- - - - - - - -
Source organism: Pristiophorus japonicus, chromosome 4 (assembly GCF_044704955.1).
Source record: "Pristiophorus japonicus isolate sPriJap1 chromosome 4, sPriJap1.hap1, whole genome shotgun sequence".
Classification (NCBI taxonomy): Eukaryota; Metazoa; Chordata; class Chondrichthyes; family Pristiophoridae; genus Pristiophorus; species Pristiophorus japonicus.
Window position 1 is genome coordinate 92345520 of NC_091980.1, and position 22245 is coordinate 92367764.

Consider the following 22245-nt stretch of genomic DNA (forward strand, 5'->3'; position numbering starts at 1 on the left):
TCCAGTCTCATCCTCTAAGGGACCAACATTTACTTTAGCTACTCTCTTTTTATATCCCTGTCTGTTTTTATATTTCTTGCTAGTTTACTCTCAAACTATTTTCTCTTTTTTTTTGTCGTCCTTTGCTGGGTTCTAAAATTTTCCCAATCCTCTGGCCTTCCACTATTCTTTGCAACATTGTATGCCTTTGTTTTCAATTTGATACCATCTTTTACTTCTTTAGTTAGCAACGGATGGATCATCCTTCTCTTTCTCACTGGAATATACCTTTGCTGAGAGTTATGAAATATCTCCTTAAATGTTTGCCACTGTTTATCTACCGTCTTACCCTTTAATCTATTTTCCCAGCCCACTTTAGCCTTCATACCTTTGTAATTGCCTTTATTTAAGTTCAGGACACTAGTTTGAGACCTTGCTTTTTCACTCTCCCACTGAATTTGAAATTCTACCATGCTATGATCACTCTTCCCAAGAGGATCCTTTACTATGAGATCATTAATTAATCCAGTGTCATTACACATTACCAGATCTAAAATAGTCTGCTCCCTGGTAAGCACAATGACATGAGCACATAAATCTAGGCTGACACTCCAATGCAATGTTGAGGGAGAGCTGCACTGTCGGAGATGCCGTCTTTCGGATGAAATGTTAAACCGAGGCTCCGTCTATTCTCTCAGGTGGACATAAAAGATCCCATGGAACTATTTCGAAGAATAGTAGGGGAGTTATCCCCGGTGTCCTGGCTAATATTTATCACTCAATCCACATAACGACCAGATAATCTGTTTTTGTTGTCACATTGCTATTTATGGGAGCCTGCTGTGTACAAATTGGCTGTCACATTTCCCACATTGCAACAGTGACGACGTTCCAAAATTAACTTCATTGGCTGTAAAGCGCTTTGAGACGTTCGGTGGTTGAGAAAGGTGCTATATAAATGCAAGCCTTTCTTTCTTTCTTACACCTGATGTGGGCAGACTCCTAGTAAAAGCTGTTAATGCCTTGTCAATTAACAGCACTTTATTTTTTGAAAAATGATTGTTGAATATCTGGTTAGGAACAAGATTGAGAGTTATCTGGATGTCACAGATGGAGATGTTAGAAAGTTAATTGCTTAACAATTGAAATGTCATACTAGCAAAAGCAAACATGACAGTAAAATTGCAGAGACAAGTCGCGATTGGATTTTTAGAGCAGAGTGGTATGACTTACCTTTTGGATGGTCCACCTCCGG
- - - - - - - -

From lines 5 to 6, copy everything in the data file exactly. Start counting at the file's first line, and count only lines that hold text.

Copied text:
Consider the following 22245-nt stretch of genomic DNA (forward strand, 5'->3'; position numbering starts at 1 on the left):
TCCAGTCTCATCCTCTAAGGGACCAACATTTACTTTAGCTACTCTCTTTTTATATCCCTGTCTGTTTTTATATTTCTTGCTAGTTTACTCTCAAACTATTTTCTCTTTTTTTTTGTCGTCCTTTGCTGGGTTCTAAAATTTTCCCAATCCTCTGGCCTTCCACTATTCTTTGCAACATTGTATGCCTTTGTTTTCAATTTGATACCATCTTTTACTTCTTTAGTTAGCAACGGATGGATCATCCTTCTCTTTCTCACTGGAATATACCTTTGCTGAGAGTTATGAAATATCTCCTTAAATGTTTGCCACTGTTTATCTACCGTCTTACCCTTTAATCTATTTTCCCAGCCCACTTTAGCCTTCATACCTTTGTAATTGCCTTTATTTAAGTTCAGGACACTAGTTTGAGACCTTGCTTTTTCACTCTCCCACTGAATTTGAAATTCTACCATGCTATGATCACTCTTCCCAAGAGGATCCTTTACTATGAGATCATTAATTAATCCAGTGTCATTACACATTACCAGATCTAAAATAGTCTGCTCCCTGGTAAGCACAATGACATGAGCACATAAATCTAGGCTGACACTCCAATGCAATGTTGAGGGAGAGCTGCACTGTCGGAGATGCCGTCTTTCGGATGAAATGTTAAACCGAGGCTCCGTCTATTCTCTCAGGTGGACATAAAAGATCCCATGGAACTATTTCGAAGAATAGTAGGGGAGTTATCCCCGGTGTCCTGGCTAATATTTATCACTCAATCCACATAACGACCAGATAATCTGTTTTTGTTGTCACATTGCTATTTATGGGAGCCTGCTGTGTACAAATTGGCTGTCACATTTCCCACATTGCAACAGTGACGACGTTCCAAAATTAACTTCATTGGCTGTAAAGCGCTTTGAGACGTTCGGTGGTTGAGAAAGGTGCTATATAAATGCAAGCCTTTCTTTCTTTCTTACACCTGATGTGGGCAGACTCCTAGTAAAAGCTGTTAATGCCTTGTCAATTAACAGCACTTTATTTTTTGAAAAATGATTGTTGAATATCTGGTTAGGAACAAGATTGAGAGTTATCTGGATGTCACAGATGGAGATGTTAGAAAGTTAATTGCTTAACAATTGAAATGTCATACTAGCAAAAGCAAACATGACAGTAAAATTGCAGAGACAAGTCGCGATTGGATTTTTAGAGCAGAGTGGTATGACTTACCTTTTGGATGGTCCACCTCCGG